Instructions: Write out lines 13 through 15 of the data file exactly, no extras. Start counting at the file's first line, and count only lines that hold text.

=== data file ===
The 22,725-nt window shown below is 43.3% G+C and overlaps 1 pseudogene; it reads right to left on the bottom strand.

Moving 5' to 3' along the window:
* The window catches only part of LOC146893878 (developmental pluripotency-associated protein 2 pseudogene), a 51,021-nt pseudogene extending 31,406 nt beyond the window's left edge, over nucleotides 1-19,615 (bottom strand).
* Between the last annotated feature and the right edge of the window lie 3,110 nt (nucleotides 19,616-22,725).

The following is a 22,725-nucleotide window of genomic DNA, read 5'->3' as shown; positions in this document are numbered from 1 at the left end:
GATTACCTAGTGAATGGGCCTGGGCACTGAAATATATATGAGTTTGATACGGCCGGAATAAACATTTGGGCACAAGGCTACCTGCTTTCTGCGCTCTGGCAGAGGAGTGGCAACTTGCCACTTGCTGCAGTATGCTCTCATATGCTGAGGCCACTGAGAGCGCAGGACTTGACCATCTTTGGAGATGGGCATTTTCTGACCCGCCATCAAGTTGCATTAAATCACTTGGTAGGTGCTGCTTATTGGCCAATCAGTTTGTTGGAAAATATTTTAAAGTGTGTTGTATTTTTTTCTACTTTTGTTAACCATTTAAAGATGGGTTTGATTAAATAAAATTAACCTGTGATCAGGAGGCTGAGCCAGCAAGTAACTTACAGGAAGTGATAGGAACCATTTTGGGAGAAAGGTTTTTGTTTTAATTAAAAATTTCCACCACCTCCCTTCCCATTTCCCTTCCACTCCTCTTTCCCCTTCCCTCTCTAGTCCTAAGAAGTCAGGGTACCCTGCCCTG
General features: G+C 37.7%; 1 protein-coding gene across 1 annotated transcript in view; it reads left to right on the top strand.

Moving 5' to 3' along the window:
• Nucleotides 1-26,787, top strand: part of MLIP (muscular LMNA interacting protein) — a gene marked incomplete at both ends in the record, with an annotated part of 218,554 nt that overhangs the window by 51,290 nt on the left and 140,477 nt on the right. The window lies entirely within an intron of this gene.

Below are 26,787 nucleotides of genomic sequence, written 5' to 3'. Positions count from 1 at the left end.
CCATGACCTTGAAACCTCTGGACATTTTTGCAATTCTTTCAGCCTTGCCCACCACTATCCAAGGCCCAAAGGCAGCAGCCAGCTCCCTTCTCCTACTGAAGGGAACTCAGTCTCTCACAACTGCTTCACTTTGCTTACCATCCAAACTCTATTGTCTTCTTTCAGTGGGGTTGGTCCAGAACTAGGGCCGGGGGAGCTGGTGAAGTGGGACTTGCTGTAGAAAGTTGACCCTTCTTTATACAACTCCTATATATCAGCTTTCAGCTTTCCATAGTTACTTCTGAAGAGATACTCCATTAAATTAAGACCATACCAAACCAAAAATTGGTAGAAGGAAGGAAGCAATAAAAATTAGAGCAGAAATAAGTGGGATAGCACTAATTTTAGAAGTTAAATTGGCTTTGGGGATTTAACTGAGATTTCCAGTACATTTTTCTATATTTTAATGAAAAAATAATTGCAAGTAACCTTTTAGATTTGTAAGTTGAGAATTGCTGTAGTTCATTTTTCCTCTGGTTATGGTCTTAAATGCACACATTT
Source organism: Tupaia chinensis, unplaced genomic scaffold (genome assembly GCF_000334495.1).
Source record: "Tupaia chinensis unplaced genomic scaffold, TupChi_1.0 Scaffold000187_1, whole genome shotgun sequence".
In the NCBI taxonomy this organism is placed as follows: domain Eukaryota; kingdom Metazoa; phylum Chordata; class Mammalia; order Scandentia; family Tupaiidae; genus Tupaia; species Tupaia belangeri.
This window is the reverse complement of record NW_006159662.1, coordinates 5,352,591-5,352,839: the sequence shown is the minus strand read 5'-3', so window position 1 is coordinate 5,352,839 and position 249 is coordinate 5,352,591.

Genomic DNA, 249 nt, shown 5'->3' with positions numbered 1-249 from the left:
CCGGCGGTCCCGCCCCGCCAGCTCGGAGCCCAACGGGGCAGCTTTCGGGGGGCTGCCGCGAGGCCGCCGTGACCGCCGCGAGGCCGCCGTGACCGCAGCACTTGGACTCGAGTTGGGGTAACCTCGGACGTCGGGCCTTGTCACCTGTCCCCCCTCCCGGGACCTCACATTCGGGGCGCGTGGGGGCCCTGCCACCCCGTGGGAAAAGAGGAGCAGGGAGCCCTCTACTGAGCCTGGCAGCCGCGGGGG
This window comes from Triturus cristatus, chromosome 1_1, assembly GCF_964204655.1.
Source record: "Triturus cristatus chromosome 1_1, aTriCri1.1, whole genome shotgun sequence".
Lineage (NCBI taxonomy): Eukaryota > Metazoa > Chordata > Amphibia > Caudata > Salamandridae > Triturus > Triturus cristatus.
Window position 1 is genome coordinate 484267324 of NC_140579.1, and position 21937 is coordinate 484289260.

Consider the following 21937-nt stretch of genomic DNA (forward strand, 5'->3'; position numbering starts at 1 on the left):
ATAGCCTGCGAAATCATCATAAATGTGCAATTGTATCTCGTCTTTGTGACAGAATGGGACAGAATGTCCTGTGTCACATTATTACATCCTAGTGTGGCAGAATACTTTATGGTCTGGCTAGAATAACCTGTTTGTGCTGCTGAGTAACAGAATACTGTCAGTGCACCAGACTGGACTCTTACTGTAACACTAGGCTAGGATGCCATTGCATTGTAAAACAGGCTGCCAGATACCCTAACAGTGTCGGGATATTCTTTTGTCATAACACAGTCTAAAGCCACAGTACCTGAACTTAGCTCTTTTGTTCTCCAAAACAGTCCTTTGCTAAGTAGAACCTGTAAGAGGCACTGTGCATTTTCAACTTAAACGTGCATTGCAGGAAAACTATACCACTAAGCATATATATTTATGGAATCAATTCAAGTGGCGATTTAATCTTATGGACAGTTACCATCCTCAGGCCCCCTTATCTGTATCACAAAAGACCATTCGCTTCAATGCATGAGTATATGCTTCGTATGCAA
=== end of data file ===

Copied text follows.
Source record: "Tupaia chinensis unplaced genomic scaffold, TupChi_1.0 Scaffold000187_1, whole genome shotgun sequence".
In the NCBI taxonomy this organism is placed as follows: domain Eukaryota; kingdom Metazoa; phylum Chordata; class Mammalia; order Scandentia; family Tupaiidae; genus Tupaia; species Tupaia belangeri.
This window is the reverse complement of record NW_006159662.1, coordinates 5,352,591-5,352,839: the sequence shown is the minus strand read 5'-3', so window position 1 is coordinate 5,352,839 and position 249 is coordinate 5,352,591.